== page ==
The 'decision to immigrate' correlates with Gordon's decision to leave Brisbane. Gordon becomes deeply dissatisfied with all aspects of his life in New Farm, an inner-city suburb of Brisbane. He is 'ashamed' of his non-existent sex life, his health is poor, he has almost given up his aspirations to write, his 'pub' work is not stimulating and he feels that his life is "a steady decline" (McGahan, 5). His feelings of loneliness are exacerbated by the alienation through language and culture he experiences in the house he shares with William and nine Chinese students. The emigrant experience of alienation through language and culture becomes inverted in "1988" as Gordon, a native Anglo-Australian suffers feelings of alienation in his own home.
"Increasingly I retreated to my room. I stopped using the kitchen. I ate meat pies and fish cakes and chips from the takeaway.. I lay and stared at the ceiling, listening to the Chinese outside my door...Eleven people in residence and I felt as if I was living alone"(McGahan, 11).
Isolated from his parents who lived at Dalby, Gordon also became isolated from his friends who didn't like to visit because the house was "always too bloody crowded" (9). "When one more Chinese moved in, it was time, (he) decided , to move" (12).
The offer of a six-month contract as a weather observer in the Northern Territory is accepted and Gordon together with his artist friend, Wayne, eagerly anticipate the promise of a new life. "It is a chance for them to pursue their respective creative activities - writing and painting - in isolation, regimented by the metronomic toll of their three-hourly task of weather observations" (Cole, 1). They embark on their 'voyage' to the Northern territory in a state of "great expectations" (McGahan, 28).
The desert becomes a metaphor for the ocean as the two young men, in a spirit of adventure, proceeded towards their destination. First person, Gordon, describes the trip through the desert: "I was impressed. It was as close a thing to a real desert as I'd ever seen. I looked out at the low clump of brown grass, the red soil. There were no other cars. No houses. No trees. Just us and the Kingswood, under the sun, carving our way across the plain". (McGahan, 45). Despite mishaps and close calls with the car, the overall monotony if the journey left Gordon depressed and bored. "In three days the only memorable thing we'd seen was a dog. I didn't even know why it was memorable. It didn't mean anything, dogs were everywhere. Surely life on the road was supposed to be something more" (58).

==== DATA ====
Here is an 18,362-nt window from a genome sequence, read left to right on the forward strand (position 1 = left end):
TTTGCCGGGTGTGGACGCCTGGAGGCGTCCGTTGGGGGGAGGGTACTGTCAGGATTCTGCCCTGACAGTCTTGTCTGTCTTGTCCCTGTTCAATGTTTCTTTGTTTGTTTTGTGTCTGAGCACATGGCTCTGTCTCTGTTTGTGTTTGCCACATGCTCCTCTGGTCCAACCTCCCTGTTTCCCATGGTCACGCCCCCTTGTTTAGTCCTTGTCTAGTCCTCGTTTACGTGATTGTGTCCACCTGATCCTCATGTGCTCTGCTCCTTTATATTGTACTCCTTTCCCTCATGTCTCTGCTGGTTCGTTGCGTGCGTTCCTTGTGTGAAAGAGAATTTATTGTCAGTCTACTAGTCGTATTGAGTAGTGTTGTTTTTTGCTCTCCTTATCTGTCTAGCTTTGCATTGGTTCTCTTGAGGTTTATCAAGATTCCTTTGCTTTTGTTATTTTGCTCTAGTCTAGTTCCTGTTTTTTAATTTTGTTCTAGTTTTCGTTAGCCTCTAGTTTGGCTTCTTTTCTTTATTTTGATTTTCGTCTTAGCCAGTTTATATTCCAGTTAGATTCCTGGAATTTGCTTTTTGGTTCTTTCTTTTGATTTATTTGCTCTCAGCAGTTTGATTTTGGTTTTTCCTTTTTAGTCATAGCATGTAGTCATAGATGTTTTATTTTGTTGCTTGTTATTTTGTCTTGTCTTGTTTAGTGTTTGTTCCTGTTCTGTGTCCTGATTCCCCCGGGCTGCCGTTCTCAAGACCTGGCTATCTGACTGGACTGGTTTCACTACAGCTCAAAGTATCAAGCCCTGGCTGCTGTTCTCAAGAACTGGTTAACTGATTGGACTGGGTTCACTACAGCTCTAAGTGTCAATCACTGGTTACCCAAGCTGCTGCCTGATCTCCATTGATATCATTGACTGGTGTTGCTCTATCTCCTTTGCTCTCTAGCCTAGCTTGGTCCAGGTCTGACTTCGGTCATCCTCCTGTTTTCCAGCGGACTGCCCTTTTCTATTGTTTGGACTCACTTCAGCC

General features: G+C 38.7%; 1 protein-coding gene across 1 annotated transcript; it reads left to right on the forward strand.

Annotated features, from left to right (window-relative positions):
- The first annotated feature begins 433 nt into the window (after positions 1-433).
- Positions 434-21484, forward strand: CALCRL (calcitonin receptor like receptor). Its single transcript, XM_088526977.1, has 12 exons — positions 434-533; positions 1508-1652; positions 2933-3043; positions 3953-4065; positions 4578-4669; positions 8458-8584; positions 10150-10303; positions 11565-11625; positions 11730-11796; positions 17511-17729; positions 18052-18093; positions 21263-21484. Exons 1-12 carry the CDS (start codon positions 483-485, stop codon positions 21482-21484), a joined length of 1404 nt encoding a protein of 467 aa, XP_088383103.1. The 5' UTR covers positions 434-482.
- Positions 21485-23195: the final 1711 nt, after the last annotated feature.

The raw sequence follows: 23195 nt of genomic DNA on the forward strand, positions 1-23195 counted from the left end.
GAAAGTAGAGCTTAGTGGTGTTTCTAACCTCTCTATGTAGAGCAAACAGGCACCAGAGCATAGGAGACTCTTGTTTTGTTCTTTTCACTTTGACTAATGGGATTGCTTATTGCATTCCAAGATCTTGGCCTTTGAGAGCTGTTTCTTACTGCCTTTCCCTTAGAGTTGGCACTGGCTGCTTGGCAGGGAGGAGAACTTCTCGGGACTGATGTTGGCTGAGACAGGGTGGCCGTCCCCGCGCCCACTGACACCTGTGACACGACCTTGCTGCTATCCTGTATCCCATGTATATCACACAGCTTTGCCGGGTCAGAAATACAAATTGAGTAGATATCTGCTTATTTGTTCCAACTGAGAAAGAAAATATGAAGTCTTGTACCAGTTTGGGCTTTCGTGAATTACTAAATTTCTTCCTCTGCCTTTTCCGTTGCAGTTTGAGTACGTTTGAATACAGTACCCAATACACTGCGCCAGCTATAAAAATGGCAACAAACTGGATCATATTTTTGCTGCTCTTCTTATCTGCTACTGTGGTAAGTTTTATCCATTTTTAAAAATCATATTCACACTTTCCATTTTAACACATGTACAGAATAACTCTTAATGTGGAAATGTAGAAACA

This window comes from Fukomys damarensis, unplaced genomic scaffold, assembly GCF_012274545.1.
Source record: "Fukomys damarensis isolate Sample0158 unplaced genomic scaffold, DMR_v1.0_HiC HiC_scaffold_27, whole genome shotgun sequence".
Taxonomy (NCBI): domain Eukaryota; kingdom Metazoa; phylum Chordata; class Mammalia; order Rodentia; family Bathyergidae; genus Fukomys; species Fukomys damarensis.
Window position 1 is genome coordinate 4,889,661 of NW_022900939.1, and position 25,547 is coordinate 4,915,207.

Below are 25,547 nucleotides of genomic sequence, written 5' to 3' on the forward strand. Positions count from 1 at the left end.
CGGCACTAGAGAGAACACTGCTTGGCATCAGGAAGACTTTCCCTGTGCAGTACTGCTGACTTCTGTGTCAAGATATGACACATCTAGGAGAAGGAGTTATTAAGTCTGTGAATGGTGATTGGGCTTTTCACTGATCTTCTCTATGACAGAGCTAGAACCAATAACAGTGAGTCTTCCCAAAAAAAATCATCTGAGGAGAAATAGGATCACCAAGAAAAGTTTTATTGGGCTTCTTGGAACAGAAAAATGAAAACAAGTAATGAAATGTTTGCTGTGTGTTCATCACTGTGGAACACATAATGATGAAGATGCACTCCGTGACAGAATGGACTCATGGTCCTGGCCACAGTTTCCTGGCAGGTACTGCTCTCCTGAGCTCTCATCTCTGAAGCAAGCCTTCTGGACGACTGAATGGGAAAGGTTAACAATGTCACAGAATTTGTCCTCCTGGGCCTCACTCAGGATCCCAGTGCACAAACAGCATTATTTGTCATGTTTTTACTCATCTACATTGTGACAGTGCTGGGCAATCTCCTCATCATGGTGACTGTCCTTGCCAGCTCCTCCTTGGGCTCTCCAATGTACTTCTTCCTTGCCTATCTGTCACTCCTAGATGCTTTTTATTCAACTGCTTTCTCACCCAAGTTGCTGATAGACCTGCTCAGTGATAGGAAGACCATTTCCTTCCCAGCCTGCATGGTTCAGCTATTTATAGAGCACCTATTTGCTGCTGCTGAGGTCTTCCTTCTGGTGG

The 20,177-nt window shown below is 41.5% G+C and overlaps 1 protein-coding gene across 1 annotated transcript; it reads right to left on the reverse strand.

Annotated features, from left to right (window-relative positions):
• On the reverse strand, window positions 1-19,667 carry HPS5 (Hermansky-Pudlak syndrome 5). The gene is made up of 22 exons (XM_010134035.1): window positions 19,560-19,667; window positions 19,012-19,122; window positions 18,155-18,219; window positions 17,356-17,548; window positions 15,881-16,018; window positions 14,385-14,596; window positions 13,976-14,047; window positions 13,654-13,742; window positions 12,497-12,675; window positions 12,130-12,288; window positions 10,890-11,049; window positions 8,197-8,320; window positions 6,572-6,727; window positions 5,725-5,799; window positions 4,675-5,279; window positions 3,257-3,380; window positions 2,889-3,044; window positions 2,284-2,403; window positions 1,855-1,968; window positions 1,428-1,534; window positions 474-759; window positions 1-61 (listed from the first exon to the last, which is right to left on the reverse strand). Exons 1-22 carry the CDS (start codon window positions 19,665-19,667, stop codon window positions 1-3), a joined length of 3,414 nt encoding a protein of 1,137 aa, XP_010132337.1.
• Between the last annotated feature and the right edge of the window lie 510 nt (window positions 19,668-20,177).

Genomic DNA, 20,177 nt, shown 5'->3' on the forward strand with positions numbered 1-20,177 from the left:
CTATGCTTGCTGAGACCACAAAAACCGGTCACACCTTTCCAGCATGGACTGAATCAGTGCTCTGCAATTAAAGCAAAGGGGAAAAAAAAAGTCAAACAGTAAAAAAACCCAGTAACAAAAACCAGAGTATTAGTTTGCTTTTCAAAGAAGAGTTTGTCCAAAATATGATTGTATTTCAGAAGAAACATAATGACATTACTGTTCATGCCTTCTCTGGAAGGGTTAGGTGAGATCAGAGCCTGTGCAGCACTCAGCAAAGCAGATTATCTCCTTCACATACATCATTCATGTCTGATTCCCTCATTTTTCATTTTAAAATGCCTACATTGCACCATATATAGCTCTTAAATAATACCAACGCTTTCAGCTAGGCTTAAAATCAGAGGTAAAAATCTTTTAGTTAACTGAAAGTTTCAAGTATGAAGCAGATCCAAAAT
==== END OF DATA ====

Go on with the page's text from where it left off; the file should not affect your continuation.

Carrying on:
The Gurig National Park on the Cobourg Peninsula is their ultimate destination. Here they "confront the differences between themselves and the local Aborigines, the burden of a colonial history, the discomforts and dangers of the natural world, and the seeming irrelevance of their aspirations to be artists" (Lever, 328). Barry, a local, informs them that "it wouldn't be so bad if (they) could really paint, or ...could really write. But what would (Gordon) write about? What would (Wayne) paint?" &nsbp; He accused them of "having no guts, no experience" and not knowing anything worthwhile (McGahan, 220).
Cole comments on the depiction of "contemporary Australian middle class males as a group ironically finding themselves on the margins of a society" (Cole,2). The experiences of marginalisation and cultural and language differences which Gordon encounters in his dealings with the local Aborigines could be said to reflect the migrant experience.
"But no matter what happened, there remained a polite distance between us all. No one ever entered anyone else's house without knocking first, and waiting to be asked in. Eve hardly ever left their house. I came across her only once in the open. I said "Hello Eve". She gave me a sharp look and hurried off. I felt like I'd said something obscene" (McGahan, 146).
The theme of the alienating effects of migration and the resulting themes of solitude and loneliness are reinforced by the 'diaristic' style of writing that Gordon adopts as he religiously records each day's events or non events. The practices of letter, diary and journal writing was common for early migrants to Australia (Bird,38). "Keeping a journal... was considered the duty of every educated young person" (38). Gordon's record of the mundane daily events of his life went as follows: "I was alone with the boils" (McGahan, 230)... "I turned to alcohol" (230)... "I remembered Wayne's marijuana... I hadn't smoked any for weeks!" (234)... "I went back to the bourbon. I walked around the house. I didn't like the empty rooms.. There was no peace" (234).
The loneliness and solitude expressed in Gordon's diaristic accounts are reinforced by the implication of the solitary nature of writing itself.